Hey, Irving! This is not a bomb!

Irving ISD Totally Bombs
As you’ve undoubtedly heard by now, the people at Irving’s MacArthur High School made idiots of themselves in front of the entire world this week by putting a 14-year-old boy in handcuffs because he brought a clock to school. Of course, the kid’s a Muslim, and Irving ISD seems to be scared of its Muslims, so everybody thought the clock looked like a bomb. I would gladly make a joke about this depressingly predictable development, but everyone on the internet beat me to it in the one day since it was picked up by the mainstream media. I mean, look:

Tops Off 300x250

Irving Police dropped all the charges against Ahmed Mohamed. MacArthur’s principal gallantly blamed the kid. Twitter erupted. (Note: This is the only thing that Twitter ever does.) President Obama and Mark Zuckerberg invited Ahmed to the White House and Facebook, respectively. A trustee at Dallas ISD did some delightful trolling. Republican presidential candidates said that Kim Davis was the real victim. I imagine that the scene when Ahmed brought his clock to MacArthur looked something like this:

I’d have more sympathy for the school officials if the boy had pulled a stunt like the one at the 0:39 mark of this clip from the British comedy Four Lions. “Yeah, just because I’m a Muslim, you thought it was real.”

While Ahmed looks forward to attending a new high school, I’m looking forward to protests at MacArthur where Muslim kids march through the halls holding up timepieces and chanting “This is not a bomb!”

New Jury for Van Cliburn 2017
In the ongoing battle to prevent piano teachers from exerting undue influence on the outcome of the Van Cliburn International Piano Competition, the Cliburn announced its jury members for the 2017 contest. The new jury head is Leonard Slatkin, who was brought on two years ago to conduct the final-round concerto performances. He’ll be taking up conducting duties in ’17 as well, though he’ll recuse himself from the voting once the final round starts. The jury for the competition will be made up entirely of first-time Cliburn jurors, with the exception of Joseph Kalichstein. The jury for the screening auditions will be entirely different from the competition jury. And composer/pianist Marc-André Hamelin will not only serve on the competition jury but also compose the new work that the semifinalists will be required to play, a first for the Cliburn. The Brentano String Quartet will be back to play the chamber music portion. It’s all fodder for discussion until the summer of ’17.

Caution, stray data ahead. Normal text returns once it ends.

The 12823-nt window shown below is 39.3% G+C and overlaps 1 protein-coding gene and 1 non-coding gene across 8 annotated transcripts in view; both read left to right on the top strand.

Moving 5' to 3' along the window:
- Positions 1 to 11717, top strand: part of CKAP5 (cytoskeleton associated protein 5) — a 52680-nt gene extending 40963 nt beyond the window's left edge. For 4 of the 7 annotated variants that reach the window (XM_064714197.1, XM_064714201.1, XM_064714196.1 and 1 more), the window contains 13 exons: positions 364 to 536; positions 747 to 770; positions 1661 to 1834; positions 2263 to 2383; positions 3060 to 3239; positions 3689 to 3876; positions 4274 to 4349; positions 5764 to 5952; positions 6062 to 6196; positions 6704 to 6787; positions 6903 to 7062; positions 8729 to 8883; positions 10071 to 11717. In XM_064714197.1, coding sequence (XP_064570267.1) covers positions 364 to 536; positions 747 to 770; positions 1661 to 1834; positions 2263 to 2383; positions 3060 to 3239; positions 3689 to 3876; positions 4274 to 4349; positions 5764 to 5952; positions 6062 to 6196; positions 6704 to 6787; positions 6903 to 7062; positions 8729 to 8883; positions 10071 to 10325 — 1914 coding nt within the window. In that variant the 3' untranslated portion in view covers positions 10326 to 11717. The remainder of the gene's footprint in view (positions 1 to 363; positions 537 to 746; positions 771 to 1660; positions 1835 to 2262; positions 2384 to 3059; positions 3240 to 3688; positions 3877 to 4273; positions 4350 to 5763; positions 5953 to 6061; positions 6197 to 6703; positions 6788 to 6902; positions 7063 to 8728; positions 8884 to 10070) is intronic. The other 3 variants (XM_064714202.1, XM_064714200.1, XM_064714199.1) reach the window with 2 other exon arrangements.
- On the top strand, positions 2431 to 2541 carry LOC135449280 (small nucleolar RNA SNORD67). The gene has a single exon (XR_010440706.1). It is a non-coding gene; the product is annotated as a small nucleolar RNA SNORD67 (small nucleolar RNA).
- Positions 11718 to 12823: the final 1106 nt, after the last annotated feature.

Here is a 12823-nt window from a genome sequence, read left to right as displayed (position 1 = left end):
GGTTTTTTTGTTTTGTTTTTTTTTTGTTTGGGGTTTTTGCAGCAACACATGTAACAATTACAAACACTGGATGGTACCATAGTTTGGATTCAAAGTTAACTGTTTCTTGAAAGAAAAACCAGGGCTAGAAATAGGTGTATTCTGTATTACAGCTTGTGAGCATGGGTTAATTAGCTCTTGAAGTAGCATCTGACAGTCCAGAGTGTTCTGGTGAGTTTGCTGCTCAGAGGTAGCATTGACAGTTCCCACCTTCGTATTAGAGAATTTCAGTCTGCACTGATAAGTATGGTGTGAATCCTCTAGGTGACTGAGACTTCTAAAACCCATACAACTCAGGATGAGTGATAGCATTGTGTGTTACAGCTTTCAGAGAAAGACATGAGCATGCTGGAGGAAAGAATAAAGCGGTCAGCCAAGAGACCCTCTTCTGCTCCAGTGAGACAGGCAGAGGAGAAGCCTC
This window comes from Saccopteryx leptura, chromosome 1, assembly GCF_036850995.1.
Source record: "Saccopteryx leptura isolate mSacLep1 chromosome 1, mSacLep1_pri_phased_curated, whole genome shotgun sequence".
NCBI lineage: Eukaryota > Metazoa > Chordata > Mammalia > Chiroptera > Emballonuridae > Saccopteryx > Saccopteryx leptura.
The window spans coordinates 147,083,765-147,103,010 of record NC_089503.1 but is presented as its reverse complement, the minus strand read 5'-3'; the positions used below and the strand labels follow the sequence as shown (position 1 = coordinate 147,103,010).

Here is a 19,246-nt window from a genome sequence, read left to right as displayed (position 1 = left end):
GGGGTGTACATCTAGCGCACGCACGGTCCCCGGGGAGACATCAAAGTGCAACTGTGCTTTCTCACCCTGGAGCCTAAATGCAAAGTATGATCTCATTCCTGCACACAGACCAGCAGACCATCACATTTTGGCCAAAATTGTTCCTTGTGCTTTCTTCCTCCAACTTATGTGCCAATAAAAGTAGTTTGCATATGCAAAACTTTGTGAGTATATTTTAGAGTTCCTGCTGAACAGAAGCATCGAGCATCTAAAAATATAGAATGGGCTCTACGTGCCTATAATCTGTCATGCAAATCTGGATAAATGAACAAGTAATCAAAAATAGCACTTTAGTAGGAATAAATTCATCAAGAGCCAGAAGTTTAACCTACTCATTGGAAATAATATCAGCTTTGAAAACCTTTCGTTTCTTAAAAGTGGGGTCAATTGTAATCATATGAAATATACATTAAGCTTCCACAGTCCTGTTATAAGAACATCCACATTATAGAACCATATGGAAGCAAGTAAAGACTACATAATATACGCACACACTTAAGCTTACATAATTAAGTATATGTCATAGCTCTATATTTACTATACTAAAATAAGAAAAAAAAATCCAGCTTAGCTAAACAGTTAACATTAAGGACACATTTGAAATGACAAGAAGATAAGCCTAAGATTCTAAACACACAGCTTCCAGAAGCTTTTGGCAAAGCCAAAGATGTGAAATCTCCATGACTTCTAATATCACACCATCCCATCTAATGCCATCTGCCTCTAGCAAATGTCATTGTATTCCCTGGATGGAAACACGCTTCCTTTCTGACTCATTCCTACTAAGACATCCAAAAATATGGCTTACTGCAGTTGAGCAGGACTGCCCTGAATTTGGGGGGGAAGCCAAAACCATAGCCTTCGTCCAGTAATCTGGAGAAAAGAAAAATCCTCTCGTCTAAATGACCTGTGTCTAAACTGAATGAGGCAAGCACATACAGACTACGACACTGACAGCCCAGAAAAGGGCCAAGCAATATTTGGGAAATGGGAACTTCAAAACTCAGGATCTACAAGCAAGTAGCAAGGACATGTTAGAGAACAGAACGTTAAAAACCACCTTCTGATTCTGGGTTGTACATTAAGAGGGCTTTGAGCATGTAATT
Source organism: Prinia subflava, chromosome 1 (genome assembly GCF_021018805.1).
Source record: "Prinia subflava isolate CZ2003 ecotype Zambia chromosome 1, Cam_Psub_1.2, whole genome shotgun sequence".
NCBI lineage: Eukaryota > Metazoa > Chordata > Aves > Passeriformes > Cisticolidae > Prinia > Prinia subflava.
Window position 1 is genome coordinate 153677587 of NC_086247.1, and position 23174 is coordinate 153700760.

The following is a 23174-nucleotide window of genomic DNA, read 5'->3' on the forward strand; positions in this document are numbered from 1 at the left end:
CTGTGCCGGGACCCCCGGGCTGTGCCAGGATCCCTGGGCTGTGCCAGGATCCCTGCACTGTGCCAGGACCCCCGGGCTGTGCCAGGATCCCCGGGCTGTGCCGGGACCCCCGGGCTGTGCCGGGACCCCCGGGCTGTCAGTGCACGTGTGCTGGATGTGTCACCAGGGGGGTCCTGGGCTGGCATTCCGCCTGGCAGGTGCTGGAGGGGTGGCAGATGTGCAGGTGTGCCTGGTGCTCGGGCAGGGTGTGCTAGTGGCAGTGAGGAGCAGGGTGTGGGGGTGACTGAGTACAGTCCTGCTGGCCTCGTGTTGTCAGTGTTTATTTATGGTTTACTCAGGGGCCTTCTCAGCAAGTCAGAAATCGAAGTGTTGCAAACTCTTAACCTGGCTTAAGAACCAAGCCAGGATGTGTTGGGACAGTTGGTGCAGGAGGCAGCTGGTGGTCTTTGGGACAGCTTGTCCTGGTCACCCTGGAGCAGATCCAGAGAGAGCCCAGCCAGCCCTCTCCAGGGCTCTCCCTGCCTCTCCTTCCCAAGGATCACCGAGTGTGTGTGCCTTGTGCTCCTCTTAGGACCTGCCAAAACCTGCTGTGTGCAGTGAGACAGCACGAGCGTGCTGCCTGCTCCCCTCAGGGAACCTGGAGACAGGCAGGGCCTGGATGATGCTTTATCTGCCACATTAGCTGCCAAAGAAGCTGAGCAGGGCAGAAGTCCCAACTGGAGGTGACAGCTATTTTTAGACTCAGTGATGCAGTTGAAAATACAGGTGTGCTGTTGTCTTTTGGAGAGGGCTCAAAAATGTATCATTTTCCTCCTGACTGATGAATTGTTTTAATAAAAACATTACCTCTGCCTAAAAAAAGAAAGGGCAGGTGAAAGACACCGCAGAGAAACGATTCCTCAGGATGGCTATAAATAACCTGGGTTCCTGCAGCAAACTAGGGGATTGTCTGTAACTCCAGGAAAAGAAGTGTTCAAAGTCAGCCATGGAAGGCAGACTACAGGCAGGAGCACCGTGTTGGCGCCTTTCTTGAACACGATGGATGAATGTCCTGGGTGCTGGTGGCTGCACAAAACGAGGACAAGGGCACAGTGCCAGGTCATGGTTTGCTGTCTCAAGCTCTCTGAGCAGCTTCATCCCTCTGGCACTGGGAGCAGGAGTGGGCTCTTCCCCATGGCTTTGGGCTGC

Mo’ Monet
The Kimbell Art Museum just announced that it’s getting in an exhibit called Monet: The Early Years in October 2016. The show focuses on the first phase of the painter’s career, leading up to 1872, two years before the first exhibit of the artists who’d go on to be called Impressionists. There’ve been enough Impressionist exhibits since then to make us wonder what new ground there is to cover, but we’re sure that the Kimbell will sell tons of tickets for this.

Noches en los Jardines de España